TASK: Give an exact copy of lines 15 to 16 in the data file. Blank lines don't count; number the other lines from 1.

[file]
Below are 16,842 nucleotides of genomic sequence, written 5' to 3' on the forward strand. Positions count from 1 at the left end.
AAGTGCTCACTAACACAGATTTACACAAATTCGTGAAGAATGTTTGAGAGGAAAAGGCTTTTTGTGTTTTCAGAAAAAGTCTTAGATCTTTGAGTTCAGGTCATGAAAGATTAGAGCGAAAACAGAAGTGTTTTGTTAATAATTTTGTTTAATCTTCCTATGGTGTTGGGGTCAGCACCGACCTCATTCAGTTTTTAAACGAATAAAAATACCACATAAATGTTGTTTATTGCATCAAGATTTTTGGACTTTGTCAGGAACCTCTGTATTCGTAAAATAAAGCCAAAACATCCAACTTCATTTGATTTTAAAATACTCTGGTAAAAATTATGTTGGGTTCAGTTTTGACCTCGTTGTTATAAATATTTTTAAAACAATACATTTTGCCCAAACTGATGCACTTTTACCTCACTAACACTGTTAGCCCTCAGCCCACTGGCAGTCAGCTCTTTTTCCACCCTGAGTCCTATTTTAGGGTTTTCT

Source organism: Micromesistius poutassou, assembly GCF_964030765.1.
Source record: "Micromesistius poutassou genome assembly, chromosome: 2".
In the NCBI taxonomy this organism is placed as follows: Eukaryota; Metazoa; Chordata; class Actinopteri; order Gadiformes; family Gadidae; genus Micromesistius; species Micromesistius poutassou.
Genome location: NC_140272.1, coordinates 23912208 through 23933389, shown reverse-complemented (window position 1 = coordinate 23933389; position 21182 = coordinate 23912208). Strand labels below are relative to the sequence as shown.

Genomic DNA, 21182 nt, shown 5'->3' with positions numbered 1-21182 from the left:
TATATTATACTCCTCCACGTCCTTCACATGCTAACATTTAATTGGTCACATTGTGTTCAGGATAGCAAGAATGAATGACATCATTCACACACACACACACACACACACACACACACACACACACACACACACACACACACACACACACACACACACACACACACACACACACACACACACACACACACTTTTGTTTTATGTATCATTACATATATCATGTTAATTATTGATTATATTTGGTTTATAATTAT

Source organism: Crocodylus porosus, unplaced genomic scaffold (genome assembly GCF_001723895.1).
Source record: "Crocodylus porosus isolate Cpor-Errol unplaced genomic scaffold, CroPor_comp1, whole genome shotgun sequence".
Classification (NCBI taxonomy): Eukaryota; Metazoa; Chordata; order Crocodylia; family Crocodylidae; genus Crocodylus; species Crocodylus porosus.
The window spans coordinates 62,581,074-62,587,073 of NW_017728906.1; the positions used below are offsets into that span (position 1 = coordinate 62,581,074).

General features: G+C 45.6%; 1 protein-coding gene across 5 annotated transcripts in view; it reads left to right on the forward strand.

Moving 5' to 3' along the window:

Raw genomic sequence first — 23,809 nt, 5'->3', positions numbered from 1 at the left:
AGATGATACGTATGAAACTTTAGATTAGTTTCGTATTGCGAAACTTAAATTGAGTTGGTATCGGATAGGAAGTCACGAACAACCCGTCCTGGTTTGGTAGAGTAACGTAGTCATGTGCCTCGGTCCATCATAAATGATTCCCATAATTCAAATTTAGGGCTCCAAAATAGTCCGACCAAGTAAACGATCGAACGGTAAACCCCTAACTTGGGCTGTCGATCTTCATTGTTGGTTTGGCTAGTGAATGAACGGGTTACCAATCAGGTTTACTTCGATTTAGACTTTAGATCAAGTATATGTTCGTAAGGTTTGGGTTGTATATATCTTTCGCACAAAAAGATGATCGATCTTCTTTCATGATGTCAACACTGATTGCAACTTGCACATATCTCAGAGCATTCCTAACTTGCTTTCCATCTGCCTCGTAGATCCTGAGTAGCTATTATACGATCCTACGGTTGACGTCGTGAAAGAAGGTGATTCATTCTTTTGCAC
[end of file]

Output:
Raw genomic sequence first — 23,809 nt, 5'->3', positions numbered from 1 at the left:
AGATGATACGTATGAAACTTTAGATTAGTTTCGTATTGCGAAACTTAAATTGAGTTGGTATCGGATAGGAAGTCACGAACAACCCGTCCTGGTTTGGTAGAGTAACGTAGTCATGTGCCTCGGTCCATCATAAATGATTCCCATAATTCAAATTTAGGGCTCCAAAATAGTCCGACCAAGTAAACGATCGAACGGTAAACCCCTAACTTGGGCTGTCGATCTTCATTGTTGGTTTGGCTAGTGAATGAACGGGTTACCAATCAGGTTTACTTCGATTTAGACTTTAGATCAAGTATATGTTCGTAAGGTTTGGGTTGTATATATCTTTCGCACAAAAAGATGATCGATCTTCTTTCATGATGTCAACACTGATTGCAACTTGCACATATCTCAGAGCATTCCTAACTTGCTTTCCATCTGCCTCGTAGATCCTGAGTAGCTATTATACGATCCTACGGTTGACGTCGTGAAAGAAGGTGATTCATTCTTTTGCAC